Saturday, March 10, 2012
Maple syrup — the old-fashioned way
By CHRIS BALLARD
Posted Mar 09, 2012 @ 06:42 PM
Jim Parker, owner of Clapsaddle Farm, is more of a traditionalist when it comes to creating maple syrup.
Parker, in his 22nd year producing syrup, uses buckets instead of the more modern tube process to extract sap, and boils it in a century-old sugar pan before starting the evaporating process.
“It’s a very traditional thing, but I prefer it the old way,” Parker said.
Clapsaddle Farm hosted a Maple Syrup Weekend Open House Friday, showing off the maple syrup process along with a winter farmers market with locally produced wine, cheeses and other goods.
Parker said he tapped the trees last week amid concerns the mild winter could devastate this year’s crop.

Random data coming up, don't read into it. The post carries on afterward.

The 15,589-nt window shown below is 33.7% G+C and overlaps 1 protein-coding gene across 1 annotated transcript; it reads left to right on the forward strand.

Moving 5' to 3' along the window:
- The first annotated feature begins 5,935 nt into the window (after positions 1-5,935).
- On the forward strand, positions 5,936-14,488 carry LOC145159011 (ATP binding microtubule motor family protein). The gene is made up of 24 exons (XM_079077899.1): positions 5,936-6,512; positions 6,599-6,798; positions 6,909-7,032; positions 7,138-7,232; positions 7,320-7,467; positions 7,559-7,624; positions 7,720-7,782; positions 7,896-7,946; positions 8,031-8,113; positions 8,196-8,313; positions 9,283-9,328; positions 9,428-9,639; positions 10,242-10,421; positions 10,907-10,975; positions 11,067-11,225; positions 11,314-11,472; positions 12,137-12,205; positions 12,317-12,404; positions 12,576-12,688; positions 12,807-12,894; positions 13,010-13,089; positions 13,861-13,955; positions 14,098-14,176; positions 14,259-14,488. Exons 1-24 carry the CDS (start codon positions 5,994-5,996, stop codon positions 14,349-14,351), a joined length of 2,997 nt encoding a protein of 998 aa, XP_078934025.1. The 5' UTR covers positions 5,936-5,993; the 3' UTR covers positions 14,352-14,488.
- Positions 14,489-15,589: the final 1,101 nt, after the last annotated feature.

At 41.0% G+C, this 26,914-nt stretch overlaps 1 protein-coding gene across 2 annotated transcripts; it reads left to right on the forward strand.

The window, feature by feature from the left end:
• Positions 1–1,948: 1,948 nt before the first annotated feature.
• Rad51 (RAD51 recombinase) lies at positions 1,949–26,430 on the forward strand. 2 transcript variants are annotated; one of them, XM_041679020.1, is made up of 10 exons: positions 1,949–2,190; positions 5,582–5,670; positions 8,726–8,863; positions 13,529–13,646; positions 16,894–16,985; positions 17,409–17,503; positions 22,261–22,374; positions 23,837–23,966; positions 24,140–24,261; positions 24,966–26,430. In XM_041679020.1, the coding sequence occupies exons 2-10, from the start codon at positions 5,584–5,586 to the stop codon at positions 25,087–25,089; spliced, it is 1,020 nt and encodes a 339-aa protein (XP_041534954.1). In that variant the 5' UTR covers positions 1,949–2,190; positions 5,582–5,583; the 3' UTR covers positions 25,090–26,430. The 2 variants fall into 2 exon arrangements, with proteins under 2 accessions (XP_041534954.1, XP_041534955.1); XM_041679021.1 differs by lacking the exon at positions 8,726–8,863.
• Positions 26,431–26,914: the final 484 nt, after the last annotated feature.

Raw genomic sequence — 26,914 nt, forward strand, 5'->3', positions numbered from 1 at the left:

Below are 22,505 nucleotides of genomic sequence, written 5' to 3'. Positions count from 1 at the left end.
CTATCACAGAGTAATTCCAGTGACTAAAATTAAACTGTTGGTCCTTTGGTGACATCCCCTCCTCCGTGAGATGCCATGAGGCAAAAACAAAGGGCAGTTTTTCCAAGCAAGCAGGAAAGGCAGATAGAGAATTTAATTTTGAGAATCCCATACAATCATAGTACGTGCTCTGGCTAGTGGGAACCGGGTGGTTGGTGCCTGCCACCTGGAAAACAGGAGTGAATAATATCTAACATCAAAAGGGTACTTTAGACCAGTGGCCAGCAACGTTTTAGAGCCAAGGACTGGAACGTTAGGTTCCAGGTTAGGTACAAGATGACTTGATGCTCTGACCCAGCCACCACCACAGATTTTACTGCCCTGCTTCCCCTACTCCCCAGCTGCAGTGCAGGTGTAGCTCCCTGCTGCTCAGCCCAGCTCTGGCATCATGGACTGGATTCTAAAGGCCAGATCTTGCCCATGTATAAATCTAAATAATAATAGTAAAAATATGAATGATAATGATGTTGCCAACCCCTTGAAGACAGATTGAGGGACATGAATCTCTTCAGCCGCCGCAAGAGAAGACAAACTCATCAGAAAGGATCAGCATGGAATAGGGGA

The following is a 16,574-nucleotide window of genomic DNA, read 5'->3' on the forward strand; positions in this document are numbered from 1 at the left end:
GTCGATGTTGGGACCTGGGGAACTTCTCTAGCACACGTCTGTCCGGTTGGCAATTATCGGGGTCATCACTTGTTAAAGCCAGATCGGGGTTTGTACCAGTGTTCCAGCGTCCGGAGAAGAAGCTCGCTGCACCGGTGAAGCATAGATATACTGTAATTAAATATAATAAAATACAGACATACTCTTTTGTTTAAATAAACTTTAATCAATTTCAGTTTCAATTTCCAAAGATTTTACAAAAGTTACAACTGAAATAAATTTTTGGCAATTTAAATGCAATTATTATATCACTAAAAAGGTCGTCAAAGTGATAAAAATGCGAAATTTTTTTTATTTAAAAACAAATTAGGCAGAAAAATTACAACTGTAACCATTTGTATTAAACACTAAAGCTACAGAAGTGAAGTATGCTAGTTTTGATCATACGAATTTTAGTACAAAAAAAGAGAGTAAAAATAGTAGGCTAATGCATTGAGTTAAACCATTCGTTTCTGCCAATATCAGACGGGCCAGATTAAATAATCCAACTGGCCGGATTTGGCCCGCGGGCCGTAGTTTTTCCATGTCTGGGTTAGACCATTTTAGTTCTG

“I think it’s going to ruin our season unless we get snow and cold weather,” Parker said. “We’re all concerned about it.”
The open house also featured Amish and Mennonite cheeses from Stoltzfus Farm in Vernon Center and wine from Thousand Islands Winery in Alexandria Bay. Amish bread, baked goods and crafts also were on sale.
Howard Parker, who works for the winery, said the winter farmers market and open house also provides a small selection of local goods, such as apples, root vegetables and squash.
“Produce-wise it’s very limited, but it’s important to stay and buy local,” he said.
Nancy Jaycox, a retired dairy farmer, sells USDA approved grass-fed beef at the farmer’s market. She said people like to observe the maple syrup process and the farm experience.
“People just enjoy coming to the farm,” she said with a laugh. “I think we talk too much.”
Parker just hopes the weather holds out for a few more weeks.
“If we continue to get cold nights and warm days, we’ll be OK,” he said.
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